Sir Winston S. Churchill was awarded the Nobel Prize in Literature in 1953 "for his mastery of historical and biographical description as well as for brilliant oratory in defending exalted human values."
Over a 64-year span, Churchill published over 40 books, many multi-volume definitive accounts of historical events to which he was a witness and participant. All are beautifully written and as accessible and relevant today as when first published.
During his fifty-year political career, Churchill served twice as Prime Minister in addition to other prominent positions—including President of the Board of Trade, First Lord of the Admiralty, Chancellor of the Exchequer, and Home Secretary. In the 1930s, Churchill was one of the first to recognize the danger of the rising Nazi power in Germany and to campaign for rearmament in Britain. His leadership and inspired broadcasts and speeches during World War II helped strengthen British resistance to Adolf Hitler—and played an important part in the Allies’ eventual triumph.
One of the most inspiring wartime leaders of modern history, Churchill was also an orator, a historian, a journalist, and an artist. All of these aspects of Churchill are fully represented in this collection of his works.
This volume contains the last of Churchill's great speeches from World War II, delivered during the final eight months of the global conflict-and the final period of his time in office. The victory expressed in this volume is mixed. These speeches detail Churchill's public reactions to the forming of the United Nations, the death of Roosevelt, the dropping of the Atomic Bomb, and, lastly, the election that defeats him.Perhaps most notable is the "Gestapo" speech of 1945, in which Churchill made a controversial comparison between a Socialist government and the Gestapo-an extremely charged word at that time-that many believe cost him his job as Prime Minister.
In this third volume of a six-volume series, Winston Churchill draws upon thousands of personal memoranda, war correspondence, and internal government memos to describe the full entry of the US into World War II--adding considerable strength to British military operations and morale. While America had contributed to the British war effort before, primarily through the "Lend-Lease" program providing material support to Britain and later to Russia, it was Churchill who finally persuaded an isolationist US Congress to fully join the cause. This account not only documents historical events with thrilling immediacy--it also gives intimate insight into Churchill's state of mind as a military leader. With the US on Britain's side, Churchill's certainty of success stayed with him throughout the war--and made him the indomitable leader history remembers.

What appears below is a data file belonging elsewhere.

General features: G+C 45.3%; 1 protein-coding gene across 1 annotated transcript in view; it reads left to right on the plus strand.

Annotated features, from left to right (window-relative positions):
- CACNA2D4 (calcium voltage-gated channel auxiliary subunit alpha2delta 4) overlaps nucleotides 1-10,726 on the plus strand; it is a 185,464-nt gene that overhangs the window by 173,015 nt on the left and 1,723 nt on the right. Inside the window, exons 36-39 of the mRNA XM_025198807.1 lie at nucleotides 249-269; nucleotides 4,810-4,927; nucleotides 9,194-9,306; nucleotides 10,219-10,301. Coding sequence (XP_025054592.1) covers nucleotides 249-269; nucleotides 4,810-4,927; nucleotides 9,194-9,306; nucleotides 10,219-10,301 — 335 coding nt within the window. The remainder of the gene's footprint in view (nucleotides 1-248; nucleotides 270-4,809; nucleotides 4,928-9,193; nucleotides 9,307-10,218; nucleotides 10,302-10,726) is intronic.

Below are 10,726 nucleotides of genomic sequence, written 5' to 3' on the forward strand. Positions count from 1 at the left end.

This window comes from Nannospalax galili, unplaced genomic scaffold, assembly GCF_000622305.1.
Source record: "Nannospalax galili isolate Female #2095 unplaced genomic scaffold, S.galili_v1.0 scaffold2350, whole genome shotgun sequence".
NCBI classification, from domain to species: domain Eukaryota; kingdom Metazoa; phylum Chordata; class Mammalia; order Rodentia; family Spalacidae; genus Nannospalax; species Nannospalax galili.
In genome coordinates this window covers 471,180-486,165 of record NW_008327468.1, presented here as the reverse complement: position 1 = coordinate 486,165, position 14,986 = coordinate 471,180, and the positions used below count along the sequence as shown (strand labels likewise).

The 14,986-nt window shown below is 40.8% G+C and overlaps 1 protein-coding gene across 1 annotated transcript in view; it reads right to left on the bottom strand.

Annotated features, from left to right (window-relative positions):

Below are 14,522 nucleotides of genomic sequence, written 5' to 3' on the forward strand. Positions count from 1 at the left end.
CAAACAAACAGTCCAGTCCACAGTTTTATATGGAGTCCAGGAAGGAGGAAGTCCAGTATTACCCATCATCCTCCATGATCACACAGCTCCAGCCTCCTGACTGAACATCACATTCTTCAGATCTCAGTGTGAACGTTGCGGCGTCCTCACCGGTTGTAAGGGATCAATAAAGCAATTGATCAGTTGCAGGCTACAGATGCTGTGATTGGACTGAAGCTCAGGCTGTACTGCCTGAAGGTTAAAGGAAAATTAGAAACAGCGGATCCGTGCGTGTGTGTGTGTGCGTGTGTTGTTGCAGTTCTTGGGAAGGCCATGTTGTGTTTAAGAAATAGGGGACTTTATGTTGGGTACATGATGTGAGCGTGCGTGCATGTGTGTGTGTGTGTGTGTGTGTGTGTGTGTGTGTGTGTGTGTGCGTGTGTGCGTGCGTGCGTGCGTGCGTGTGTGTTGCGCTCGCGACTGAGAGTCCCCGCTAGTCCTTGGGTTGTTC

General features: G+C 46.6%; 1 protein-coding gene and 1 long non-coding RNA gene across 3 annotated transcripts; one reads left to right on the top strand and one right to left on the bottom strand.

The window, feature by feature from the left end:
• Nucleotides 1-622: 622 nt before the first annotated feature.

In 1931, Britain's Conservative Party proposed the India Bill--a piece of proposed legislation that made significant changes to the way India governed itself under British rule. Winston Churchill, with a distinguished history of military service and war correspondence in India behind him, took a position on this bill independent of the party line--and fought for it with characteristic conviction and oratory brilliance.
This book contains seven speeches and three important addresses on the subject, printed originally to generate popular support for Churchill's opinion. It should be noted that Churchill's opposition to Indian home rule is one of his more controversial political positions. Despite the strength of his oration, his attempt failed--and the India Bill was approved by Parliament in 1935. Documenting a rare loss for Churchill, these speeches provide an important insight into his mind and strategy as a political leader.